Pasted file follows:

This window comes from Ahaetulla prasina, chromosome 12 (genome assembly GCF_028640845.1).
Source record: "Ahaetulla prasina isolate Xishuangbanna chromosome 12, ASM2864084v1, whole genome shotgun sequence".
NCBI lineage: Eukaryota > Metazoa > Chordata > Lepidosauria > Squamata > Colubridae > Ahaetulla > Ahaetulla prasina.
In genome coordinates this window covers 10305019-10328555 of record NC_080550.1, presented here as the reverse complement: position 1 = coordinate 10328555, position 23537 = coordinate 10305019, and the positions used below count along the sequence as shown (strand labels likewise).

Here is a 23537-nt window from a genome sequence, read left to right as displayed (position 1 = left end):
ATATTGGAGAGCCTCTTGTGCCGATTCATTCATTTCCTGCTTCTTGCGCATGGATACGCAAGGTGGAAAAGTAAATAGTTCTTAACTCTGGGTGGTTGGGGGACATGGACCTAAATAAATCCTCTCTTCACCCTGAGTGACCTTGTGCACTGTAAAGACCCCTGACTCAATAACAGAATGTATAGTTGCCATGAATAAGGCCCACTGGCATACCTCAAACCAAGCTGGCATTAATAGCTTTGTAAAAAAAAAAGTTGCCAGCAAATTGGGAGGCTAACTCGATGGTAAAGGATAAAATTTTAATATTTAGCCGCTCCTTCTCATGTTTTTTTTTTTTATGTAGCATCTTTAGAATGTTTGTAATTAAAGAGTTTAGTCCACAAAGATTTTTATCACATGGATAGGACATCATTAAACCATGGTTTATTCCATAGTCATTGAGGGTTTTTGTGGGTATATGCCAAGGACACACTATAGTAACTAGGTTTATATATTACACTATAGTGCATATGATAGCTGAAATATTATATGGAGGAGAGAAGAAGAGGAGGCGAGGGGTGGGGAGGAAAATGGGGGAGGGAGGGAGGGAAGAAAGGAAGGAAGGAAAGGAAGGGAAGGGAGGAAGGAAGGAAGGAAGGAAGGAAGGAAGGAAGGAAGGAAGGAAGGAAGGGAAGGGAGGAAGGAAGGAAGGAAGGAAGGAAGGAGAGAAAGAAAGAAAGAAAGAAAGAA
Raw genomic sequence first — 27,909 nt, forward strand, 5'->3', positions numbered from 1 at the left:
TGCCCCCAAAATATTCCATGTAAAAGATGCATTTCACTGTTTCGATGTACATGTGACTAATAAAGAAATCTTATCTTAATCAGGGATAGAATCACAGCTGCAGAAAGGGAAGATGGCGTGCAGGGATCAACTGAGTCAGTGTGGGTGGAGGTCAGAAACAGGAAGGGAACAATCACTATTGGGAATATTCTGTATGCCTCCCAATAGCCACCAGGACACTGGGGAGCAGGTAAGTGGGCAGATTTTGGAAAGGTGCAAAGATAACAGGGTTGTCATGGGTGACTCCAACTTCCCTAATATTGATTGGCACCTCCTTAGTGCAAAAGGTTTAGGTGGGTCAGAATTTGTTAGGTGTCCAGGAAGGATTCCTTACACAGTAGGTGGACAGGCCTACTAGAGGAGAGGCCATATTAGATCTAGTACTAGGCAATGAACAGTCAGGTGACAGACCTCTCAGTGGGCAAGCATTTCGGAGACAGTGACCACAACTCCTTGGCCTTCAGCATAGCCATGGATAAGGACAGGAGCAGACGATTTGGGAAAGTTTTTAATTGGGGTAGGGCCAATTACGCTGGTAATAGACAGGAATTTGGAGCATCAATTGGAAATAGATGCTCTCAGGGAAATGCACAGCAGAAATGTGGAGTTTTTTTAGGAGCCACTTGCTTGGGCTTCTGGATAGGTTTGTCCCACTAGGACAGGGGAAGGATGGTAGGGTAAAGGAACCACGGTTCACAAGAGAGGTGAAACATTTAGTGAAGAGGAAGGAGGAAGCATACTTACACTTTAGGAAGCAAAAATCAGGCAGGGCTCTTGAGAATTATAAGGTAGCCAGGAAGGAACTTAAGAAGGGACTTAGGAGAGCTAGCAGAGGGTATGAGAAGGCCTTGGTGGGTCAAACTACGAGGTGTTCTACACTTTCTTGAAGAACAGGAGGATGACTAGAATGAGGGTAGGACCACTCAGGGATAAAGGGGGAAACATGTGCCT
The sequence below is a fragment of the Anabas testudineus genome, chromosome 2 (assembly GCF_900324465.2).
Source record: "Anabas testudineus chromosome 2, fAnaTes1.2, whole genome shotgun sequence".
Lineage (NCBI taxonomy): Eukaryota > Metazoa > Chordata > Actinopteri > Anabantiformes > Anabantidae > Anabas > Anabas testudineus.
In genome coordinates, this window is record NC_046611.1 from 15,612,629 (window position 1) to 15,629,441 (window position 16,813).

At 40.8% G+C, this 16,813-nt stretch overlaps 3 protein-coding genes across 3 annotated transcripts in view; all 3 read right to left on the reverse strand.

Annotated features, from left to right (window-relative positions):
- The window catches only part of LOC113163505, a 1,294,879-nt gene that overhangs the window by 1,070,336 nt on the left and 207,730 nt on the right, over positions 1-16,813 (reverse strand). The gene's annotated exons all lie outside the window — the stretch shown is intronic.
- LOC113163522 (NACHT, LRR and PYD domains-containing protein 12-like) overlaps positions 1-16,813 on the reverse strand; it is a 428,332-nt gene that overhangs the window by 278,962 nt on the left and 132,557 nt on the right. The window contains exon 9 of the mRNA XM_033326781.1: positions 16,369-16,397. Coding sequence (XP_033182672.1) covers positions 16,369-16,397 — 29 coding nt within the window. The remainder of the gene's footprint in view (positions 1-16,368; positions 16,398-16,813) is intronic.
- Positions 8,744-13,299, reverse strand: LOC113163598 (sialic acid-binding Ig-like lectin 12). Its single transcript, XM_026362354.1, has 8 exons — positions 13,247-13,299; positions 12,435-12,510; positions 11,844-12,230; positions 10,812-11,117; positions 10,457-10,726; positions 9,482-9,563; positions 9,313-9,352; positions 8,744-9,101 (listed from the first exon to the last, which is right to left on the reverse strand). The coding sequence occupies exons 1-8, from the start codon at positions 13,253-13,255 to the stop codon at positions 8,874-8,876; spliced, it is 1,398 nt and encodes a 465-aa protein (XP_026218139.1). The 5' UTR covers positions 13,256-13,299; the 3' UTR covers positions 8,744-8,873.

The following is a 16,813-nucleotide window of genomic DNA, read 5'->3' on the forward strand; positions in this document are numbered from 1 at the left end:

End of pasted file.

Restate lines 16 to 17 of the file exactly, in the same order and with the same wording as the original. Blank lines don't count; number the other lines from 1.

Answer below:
- LOC113163522 (NACHT, LRR and PYD domains-containing protein 12-like) overlaps positions 1-16,813 on the reverse strand; it is a 428,332-nt gene that overhangs the window by 278,962 nt on the left and 132,557 nt on the right. The window contains exon 9 of the mRNA XM_033326781.1: positions 16,369-16,397. Coding sequence (XP_033182672.1) covers positions 16,369-16,397 — 29 coding nt within the window. The remainder of the gene's footprint in view (positions 1-16,368; positions 16,398-16,813) is intronic.
- Positions 8,744-13,299, reverse strand: LOC113163598 (sialic acid-binding Ig-like lectin 12). Its single transcript, XM_026362354.1, has 8 exons — positions 13,247-13,299; positions 12,435-12,510; positions 11,844-12,230; positions 10,812-11,117; positions 10,457-10,726; positions 9,482-9,563; positions 9,313-9,352; positions 8,744-9,101 (listed from the first exon to the last, which is right to left on the reverse strand). The coding sequence occupies exons 1-8, from the start codon at positions 13,253-13,255 to the stop codon at positions 8,874-8,876; spliced, it is 1,398 nt and encodes a 465-aa protein (XP_026218139.1). The 5' UTR covers positions 13,256-13,299; the 3' UTR covers positions 8,744-8,873.